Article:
Figure 1

Thumbnail of Map of Shimoga District, Karnataka State, India, showing the location of Thirthahalli and Hosanagara Taluks, which were affected by an outbreak of Kyasanur Forest disease virus during December 31, 2013–April 7, 2014, and other taluks within the state. The smaller inset maps show, respectively, the location of Shimoga District within Karnataka State and the location of Karnataka State within India.

Figure 1. Map of Shimoga District, Karnataka State, India, showing the location of Thirthahalli and Hosanagara Taluks, which were affected by an outbreak of Kyasanur Forest disease virus during December 31, 2013–April 7,...

Beginning in January 2014, increased cases of unexplained fevers were reported from Thirthahalli Taluk, a subdistrict of Shimoga District (Figure 1). On February 6, 2014, the National Institute of Virology (Pune, India) confirmed the presence of KFDV in 5/12 serum samples from patients. We investigated the outbreak to describe the epidemiologic characteristics of KFD, estimate vaccine effectiveness (VE) and coverage, and propose recommendations for control.

The Study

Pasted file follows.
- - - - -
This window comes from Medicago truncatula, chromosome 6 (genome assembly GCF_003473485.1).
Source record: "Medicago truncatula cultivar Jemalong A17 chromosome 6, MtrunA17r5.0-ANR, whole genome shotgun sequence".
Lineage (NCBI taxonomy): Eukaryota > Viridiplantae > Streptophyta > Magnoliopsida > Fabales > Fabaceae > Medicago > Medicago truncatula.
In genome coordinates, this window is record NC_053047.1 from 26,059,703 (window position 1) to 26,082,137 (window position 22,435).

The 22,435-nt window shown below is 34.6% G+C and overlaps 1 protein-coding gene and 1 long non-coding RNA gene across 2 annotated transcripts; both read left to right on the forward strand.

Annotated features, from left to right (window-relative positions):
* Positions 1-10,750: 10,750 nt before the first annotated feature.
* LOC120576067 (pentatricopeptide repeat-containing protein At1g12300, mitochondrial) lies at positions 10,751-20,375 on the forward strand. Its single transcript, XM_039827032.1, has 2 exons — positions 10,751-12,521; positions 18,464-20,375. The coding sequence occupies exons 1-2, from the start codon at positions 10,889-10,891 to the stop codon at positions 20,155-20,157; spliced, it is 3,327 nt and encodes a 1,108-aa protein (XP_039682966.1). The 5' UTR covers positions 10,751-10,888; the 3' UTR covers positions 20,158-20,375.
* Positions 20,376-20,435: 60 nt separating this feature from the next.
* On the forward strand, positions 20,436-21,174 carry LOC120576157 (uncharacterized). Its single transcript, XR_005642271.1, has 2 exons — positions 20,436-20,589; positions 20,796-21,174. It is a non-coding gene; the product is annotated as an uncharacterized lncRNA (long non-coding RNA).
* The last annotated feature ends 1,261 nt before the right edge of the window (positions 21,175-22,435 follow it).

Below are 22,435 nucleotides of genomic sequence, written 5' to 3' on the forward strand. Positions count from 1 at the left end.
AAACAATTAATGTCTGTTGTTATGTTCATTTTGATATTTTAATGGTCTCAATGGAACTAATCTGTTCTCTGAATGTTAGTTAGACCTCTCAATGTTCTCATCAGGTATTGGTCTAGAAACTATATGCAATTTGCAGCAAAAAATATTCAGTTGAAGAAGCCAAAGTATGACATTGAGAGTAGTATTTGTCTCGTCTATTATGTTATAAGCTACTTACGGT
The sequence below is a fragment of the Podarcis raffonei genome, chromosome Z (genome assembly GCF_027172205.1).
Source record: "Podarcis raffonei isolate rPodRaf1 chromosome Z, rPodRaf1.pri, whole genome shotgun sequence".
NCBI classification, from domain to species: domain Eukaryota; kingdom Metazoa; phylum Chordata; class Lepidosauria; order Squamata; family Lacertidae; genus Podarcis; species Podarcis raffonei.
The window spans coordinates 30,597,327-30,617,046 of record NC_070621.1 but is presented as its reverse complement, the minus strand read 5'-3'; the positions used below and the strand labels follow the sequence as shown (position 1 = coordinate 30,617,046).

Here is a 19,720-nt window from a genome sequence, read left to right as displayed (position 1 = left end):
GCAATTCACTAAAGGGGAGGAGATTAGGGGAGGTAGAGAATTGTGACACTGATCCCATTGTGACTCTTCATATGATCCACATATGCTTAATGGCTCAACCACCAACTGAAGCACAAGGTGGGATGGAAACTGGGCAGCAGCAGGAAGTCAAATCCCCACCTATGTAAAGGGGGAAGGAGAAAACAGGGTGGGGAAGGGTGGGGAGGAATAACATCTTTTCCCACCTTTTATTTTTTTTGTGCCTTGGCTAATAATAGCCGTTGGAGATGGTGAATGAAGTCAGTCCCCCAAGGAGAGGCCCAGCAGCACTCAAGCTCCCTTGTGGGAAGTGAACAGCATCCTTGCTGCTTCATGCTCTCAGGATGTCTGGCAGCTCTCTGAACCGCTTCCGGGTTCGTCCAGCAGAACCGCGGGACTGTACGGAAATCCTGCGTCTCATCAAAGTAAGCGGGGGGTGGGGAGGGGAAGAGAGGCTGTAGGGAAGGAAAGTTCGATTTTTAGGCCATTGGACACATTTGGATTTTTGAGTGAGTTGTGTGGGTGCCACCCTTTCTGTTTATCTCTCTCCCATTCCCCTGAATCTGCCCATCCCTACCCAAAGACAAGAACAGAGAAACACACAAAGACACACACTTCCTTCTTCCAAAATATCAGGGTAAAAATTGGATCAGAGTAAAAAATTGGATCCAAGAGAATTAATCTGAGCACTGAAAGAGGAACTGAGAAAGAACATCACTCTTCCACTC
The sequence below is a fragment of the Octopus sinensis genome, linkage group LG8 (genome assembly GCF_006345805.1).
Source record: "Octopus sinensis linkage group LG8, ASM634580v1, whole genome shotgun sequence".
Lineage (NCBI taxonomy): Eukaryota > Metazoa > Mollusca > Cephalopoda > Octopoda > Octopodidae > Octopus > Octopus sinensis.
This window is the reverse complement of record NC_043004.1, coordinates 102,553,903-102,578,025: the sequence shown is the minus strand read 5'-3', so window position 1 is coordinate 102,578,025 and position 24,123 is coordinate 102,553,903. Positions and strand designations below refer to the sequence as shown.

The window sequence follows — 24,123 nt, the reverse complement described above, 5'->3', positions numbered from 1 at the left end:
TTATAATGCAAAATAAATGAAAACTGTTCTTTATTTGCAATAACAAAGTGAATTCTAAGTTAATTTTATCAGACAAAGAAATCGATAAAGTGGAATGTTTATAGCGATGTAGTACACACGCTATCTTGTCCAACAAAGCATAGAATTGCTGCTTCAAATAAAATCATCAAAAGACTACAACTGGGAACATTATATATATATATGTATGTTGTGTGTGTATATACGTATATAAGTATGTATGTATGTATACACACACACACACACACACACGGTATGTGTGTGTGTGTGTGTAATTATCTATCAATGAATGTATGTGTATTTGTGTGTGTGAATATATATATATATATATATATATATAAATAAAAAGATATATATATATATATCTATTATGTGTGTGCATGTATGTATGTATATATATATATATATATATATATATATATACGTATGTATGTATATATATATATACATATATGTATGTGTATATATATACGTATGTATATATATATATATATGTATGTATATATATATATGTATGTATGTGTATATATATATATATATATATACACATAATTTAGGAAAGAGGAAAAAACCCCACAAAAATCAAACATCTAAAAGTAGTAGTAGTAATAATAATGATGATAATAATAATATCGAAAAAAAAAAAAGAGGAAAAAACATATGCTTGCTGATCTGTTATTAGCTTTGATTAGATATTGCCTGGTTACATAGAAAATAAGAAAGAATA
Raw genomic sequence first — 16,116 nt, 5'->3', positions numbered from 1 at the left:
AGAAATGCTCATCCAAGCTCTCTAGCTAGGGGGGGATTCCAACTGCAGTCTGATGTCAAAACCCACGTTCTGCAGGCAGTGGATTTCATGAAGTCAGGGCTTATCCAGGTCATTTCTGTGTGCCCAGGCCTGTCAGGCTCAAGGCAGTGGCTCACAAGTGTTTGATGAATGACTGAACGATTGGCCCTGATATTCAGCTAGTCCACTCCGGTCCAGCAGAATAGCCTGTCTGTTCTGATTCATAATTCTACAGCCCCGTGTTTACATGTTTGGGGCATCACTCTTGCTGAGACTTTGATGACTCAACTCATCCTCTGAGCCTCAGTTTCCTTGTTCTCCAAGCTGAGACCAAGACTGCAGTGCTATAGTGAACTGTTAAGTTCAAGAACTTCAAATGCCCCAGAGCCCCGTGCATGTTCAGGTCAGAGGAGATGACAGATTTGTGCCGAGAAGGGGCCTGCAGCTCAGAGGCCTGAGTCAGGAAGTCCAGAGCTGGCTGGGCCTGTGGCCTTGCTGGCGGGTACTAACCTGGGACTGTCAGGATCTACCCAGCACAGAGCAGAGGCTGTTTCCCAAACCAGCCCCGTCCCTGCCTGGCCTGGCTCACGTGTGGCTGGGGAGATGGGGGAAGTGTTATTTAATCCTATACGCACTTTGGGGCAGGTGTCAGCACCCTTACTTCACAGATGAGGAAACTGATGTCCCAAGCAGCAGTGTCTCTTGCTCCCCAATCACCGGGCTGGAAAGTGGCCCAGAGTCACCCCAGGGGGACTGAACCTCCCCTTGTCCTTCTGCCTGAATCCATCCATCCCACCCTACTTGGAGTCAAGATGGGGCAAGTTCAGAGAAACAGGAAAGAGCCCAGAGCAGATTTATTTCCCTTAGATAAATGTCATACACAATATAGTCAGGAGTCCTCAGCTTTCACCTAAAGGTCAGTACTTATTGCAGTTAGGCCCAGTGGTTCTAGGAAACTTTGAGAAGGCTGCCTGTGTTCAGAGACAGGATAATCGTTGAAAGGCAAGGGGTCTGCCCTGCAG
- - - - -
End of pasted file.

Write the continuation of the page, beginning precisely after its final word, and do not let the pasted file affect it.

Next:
We established KFD surveillance in 3 large public health facilities in Thirthahalli Taluk: Thirthahalli Taluk Hospital, Kannangi Community Health Center, and Konandur Primary Health Center. Patients from neighboring Hosanagara Taluk also seek care at these facilities. A suspected case was defined as sudden onset of fever, headache, and myalgia in patients attending these facilities during the last week of December 2013 through the first week of April 2014. Medical officers at surveillance facilities collected information regarding each patient’s age, sex, place of residence, and clinical and vaccination history. Serum samples from all suspected case-patients were tested for KFDV at the National Institute of Virology by using reverse transcription PCR (RT-PCR) (5). RT-PCR–negative samples were tested by ELISA for KFDV IgM (5). Samples were also tested for dengue virus and Leptospira spp. We analyzed the data to describe the disease by time, location, and person. We used the population of affected villages and applied the age- and sex-distributions of Karnataka State’s population (2011 census) to the population of the affected villages to calculate attack rates.